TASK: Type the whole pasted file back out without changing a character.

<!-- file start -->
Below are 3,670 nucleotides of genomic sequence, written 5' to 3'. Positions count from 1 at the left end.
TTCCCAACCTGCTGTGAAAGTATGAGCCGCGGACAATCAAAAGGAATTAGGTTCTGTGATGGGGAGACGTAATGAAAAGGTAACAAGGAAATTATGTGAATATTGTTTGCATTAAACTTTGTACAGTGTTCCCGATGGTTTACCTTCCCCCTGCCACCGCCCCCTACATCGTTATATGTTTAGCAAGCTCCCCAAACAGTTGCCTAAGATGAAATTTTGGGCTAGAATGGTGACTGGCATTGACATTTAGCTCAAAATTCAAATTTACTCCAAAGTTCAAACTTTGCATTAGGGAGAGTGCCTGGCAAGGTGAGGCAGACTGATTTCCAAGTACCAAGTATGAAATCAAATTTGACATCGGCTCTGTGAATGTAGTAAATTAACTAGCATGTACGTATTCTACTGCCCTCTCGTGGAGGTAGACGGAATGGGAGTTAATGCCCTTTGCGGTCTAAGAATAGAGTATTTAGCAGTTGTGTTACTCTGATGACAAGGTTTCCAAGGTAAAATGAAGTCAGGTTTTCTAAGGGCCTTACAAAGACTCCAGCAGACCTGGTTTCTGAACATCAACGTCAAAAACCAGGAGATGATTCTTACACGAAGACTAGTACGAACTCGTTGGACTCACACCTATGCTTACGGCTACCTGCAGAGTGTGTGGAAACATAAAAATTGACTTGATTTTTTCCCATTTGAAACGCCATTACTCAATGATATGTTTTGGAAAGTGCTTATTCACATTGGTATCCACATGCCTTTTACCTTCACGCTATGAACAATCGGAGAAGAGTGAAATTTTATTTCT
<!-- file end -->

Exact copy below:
Below are 3,670 nucleotides of genomic sequence, written 5' to 3'. Positions count from 1 at the left end.
TTCCCAACCTGCTGTGAAAGTATGAGCCGCGGACAATCAAAAGGAATTAGGTTCTGTGATGGGGAGACGTAATGAAAAGGTAACAAGGAAATTATGTGAATATTGTTTGCATTAAACTTTGTACAGTGTTCCCGATGGTTTACCTTCCCCCTGCCACCGCCCCCTACATCGTTATATGTTTAGCAAGCTCCCCAAACAGTTGCCTAAGATGAAATTTTGGGCTAGAATGGTGACTGGCATTGACATTTAGCTCAAAATTCAAATTTACTCCAAAGTTCAAACTTTGCATTAGGGAGAGTGCCTGGCAAGGTGAGGCAGACTGATTTCCAAGTACCAAGTATGAAATCAAATTTGACATCGGCTCTGTGAATGTAGTAAATTAACTAGCATGTACGTATTCTACTGCCCTCTCGTGGAGGTAGACGGAATGGGAGTTAATGCCCTTTGCGGTCTAAGAATAGAGTATTTAGCAGTTGTGTTACTCTGATGACAAGGTTTCCAAGGTAAAATGAAGTCAGGTTTTCTAAGGGCCTTACAAAGACTCCAGCAGACCTGGTTTCTGAACATCAACGTCAAAAACCAGGAGATGATTCTTACACGAAGACTAGTACGAACTCGTTGGACTCACACCTATGCTTACGGCTACCTGCAGAGTGTGTGGAAACATAAAAATTGACTTGATTTTTTCCCATTTGAAACGCCATTACTCAATGATATGTTTTGGAAAGTGCTTATTCACATTGGTATCCACATGCCTTTTACCTTCACGCTATGAACAATCGGAGAAGAGTGAAATTTTATTTCT